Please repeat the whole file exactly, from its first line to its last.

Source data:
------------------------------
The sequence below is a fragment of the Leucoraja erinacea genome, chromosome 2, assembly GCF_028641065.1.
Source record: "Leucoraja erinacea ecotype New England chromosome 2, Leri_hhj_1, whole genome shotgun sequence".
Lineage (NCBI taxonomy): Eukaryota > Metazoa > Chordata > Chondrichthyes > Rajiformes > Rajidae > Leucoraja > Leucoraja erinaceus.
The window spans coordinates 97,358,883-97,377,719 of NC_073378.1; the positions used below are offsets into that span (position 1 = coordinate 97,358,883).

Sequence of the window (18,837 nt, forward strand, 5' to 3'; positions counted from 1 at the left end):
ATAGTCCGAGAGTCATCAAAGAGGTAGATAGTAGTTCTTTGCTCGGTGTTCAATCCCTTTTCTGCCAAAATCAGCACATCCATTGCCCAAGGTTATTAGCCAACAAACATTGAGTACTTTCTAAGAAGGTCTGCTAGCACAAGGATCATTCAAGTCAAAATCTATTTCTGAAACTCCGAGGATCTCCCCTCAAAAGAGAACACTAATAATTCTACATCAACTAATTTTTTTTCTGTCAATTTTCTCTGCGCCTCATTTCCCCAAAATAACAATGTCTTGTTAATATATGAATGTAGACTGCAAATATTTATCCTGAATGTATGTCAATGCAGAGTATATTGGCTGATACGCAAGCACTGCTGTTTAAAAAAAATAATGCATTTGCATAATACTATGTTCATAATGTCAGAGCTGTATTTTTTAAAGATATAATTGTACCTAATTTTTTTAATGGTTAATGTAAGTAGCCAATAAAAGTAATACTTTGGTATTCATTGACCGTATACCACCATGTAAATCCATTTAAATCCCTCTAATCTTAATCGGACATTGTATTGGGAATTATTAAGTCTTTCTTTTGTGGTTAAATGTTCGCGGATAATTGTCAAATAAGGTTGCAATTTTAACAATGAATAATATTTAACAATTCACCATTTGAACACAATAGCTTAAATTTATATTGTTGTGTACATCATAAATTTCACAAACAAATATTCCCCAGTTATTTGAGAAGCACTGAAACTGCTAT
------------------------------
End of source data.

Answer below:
The sequence below is a fragment of the Leucoraja erinacea genome, chromosome 2, assembly GCF_028641065.1.
Source record: "Leucoraja erinacea ecotype New England chromosome 2, Leri_hhj_1, whole genome shotgun sequence".
Lineage (NCBI taxonomy): Eukaryota > Metazoa > Chordata > Chondrichthyes > Rajiformes > Rajidae > Leucoraja > Leucoraja erinaceus.
The window spans coordinates 97,358,883-97,377,719 of NC_073378.1; the positions used below are offsets into that span (position 1 = coordinate 97,358,883).

Sequence of the window (18,837 nt, forward strand, 5' to 3'; positions counted from 1 at the left end):
ATAGTCCGAGAGTCATCAAAGAGGTAGATAGTAGTTCTTTGCTCGGTGTTCAATCCCTTTTCTGCCAAAATCAGCACATCCATTGCCCAAGGTTATTAGCCAACAAACATTGAGTACTTTCTAAGAAGGTCTGCTAGCACAAGGATCATTCAAGTCAAAATCTATTTCTGAAACTCCGAGGATCTCCCCTCAAAAGAGAACACTAATAATTCTACATCAACTAATTTTTTTTCTGTCAATTTTCTCTGCGCCTCATTTCCCCAAAATAACAATGTCTTGTTAATATATGAATGTAGACTGCAAATATTTATCCTGAATGTATGTCAATGCAGAGTATATTGGCTGATACGCAAGCACTGCTGTTTAAAAAAAATAATGCATTTGCATAATACTATGTTCATAATGTCAGAGCTGTATTTTTTAAAGATATAATTGTACCTAATTTTTTTAATGGTTAATGTAAGTAGCCAATAAAAGTAATACTTTGGTATTCATTGACCGTATACCACCATGTAAATCCATTTAAATCCCTCTAATCTTAATCGGACATTGTATTGGGAATTATTAAGTCTTTCTTTTGTGGTTAAATGTTCGCGGATAATTGTCAAATAAGGTTGCAATTTTAACAATGAATAATATTTAACAATTCACCATTTGAACACAATAGCTTAAATTTATATTGTTGTGTACATCATAAATTTCACAAACAAATATTCCCCAGTTATTTGAGAAGCACTGAAACTGCTAT